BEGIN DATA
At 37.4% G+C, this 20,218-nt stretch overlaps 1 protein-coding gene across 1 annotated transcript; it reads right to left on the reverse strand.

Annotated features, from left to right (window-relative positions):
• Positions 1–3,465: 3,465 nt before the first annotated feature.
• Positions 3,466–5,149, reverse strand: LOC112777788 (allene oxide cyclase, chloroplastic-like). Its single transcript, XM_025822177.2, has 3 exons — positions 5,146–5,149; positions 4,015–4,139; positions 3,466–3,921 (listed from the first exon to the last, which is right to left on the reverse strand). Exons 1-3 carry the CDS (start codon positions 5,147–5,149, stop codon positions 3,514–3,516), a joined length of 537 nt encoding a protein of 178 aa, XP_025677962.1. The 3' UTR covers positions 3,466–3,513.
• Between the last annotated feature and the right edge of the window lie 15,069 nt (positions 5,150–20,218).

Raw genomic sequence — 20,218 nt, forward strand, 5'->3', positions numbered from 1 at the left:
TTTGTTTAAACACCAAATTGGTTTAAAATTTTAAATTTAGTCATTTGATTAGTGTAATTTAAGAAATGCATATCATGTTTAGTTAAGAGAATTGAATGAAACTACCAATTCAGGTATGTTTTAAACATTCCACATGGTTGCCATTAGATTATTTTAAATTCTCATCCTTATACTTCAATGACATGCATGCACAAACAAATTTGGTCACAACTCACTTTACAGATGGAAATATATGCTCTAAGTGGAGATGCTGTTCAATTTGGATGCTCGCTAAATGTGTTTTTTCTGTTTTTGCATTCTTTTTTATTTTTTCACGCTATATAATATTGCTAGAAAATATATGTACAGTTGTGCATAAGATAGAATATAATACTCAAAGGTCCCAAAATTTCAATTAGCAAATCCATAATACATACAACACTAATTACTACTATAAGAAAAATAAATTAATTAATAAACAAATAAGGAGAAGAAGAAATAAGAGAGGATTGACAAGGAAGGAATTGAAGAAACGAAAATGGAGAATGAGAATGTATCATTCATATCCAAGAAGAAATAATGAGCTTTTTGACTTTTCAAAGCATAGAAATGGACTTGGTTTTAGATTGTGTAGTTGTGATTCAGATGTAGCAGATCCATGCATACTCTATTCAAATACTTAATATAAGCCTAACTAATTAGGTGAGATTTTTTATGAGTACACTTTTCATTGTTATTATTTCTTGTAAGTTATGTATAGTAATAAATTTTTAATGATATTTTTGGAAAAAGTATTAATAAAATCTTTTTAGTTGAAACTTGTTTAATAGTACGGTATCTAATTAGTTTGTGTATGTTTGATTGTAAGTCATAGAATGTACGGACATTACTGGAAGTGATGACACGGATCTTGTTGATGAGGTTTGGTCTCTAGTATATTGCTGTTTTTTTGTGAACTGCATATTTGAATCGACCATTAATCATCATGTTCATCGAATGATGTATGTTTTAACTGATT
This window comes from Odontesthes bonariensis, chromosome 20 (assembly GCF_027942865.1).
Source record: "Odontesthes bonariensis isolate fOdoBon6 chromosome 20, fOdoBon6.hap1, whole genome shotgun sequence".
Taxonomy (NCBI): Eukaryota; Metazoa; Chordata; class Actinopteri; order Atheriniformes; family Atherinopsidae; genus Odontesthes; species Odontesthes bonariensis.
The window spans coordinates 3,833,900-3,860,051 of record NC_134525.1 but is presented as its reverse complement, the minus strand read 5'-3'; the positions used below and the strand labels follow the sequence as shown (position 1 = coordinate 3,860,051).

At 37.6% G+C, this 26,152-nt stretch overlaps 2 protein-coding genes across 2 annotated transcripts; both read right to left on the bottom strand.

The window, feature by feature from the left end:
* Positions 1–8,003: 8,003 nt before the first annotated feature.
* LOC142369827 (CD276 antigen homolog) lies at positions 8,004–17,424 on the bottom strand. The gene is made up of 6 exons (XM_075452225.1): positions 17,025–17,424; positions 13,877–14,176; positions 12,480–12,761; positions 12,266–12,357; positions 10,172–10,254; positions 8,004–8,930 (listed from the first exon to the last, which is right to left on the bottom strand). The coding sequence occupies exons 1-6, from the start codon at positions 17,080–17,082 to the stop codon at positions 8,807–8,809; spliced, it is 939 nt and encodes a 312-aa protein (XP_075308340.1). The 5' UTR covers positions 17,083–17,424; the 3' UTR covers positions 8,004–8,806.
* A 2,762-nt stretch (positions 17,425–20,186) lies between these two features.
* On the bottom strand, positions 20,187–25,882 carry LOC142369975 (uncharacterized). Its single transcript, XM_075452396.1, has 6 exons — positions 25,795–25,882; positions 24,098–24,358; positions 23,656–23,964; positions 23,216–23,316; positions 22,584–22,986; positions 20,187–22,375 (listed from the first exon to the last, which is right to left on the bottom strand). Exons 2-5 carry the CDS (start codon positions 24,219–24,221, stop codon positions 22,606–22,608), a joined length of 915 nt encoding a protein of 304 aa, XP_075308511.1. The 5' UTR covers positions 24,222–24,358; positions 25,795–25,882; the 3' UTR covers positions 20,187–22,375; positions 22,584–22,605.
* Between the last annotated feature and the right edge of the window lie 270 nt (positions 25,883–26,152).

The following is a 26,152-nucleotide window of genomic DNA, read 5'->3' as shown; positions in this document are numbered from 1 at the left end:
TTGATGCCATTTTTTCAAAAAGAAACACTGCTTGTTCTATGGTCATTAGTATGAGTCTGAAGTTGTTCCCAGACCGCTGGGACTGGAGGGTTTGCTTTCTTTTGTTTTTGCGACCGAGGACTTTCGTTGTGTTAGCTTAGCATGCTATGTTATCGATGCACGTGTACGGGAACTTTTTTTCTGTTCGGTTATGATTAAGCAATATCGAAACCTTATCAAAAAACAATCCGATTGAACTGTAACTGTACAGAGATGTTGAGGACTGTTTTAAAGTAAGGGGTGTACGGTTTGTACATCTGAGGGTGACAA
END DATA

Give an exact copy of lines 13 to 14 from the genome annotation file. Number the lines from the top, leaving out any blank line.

The window, feature by feature from the left end:
* Positions 1–8,003: 8,003 nt before the first annotated feature.